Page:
No class for me this morning.

So, changes

I did a lot of crying and thinking in a cold shower last night. I would love to train every time the building is open. I miss the mats when I’m not on them. I like training, I like working hard, I like sweating and turning in to a water-logged lump by the end of an intense class. In some ways, I feel like continuing to come to class and to work hard even when I’m tired is a good thing — I can’t muscle anything at all.

But…

My body and my brain are so tired. I’m not recovering between classes. Morning classes are often fairly laid back, but evening classes are often intense. There are approximately 13 hours of class time per week, mostly spaced 12 hours or less from each other. I’m fine for the first few classes of any given week, but by Wednesday or Thursday night, I’m winding down. Most nights, my head hits the pillow and I’m out cold.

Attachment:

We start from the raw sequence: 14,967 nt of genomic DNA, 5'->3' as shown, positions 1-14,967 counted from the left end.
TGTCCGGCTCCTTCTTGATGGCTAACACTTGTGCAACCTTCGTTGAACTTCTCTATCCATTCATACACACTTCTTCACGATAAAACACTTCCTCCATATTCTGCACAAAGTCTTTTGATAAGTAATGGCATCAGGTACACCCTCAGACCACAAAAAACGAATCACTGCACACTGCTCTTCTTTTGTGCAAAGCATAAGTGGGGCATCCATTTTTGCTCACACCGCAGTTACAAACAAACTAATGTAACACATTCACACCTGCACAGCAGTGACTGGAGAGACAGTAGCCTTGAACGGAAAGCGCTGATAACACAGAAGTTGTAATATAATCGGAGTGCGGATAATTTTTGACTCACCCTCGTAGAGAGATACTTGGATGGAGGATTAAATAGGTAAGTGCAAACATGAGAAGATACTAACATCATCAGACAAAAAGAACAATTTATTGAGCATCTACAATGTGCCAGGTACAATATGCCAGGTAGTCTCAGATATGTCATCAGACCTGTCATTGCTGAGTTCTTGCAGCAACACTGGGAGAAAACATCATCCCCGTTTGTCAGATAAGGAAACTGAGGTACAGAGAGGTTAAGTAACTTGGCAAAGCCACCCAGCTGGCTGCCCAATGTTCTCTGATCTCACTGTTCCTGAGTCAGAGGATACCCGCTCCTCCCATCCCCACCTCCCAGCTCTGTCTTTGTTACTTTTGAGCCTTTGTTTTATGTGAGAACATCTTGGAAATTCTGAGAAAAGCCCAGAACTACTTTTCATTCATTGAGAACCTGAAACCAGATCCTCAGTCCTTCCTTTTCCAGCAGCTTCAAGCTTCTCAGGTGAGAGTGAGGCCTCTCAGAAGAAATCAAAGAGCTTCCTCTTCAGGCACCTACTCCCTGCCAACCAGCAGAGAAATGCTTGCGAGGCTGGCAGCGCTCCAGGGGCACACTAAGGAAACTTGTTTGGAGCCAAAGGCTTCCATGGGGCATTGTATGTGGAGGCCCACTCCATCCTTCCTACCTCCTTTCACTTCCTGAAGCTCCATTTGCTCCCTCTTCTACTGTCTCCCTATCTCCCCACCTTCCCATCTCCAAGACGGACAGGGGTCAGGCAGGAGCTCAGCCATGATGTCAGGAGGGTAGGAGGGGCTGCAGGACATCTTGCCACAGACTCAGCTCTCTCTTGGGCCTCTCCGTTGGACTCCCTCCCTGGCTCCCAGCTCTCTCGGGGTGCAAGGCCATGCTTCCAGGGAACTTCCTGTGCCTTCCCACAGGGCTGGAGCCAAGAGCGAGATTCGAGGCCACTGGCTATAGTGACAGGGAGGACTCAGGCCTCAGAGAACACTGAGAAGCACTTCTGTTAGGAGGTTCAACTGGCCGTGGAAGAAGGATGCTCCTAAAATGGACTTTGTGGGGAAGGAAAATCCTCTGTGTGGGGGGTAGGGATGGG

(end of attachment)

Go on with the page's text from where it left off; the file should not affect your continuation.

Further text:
So. Thinking last night, my options seem to be either to quit outright — which was actually the leading candidate for quite a while — or to not be so tired. Since sleeping more and eating more don’t seem to be affecting the latter, I think the only thing left is to train less. And that sucks to say, but, since the intensity of the training throughout the week doesn’t lessen with the lessening of my own energy, then lessening the amount of training seems to be the only solution. And then there are the injuries that keep piling up and not healing.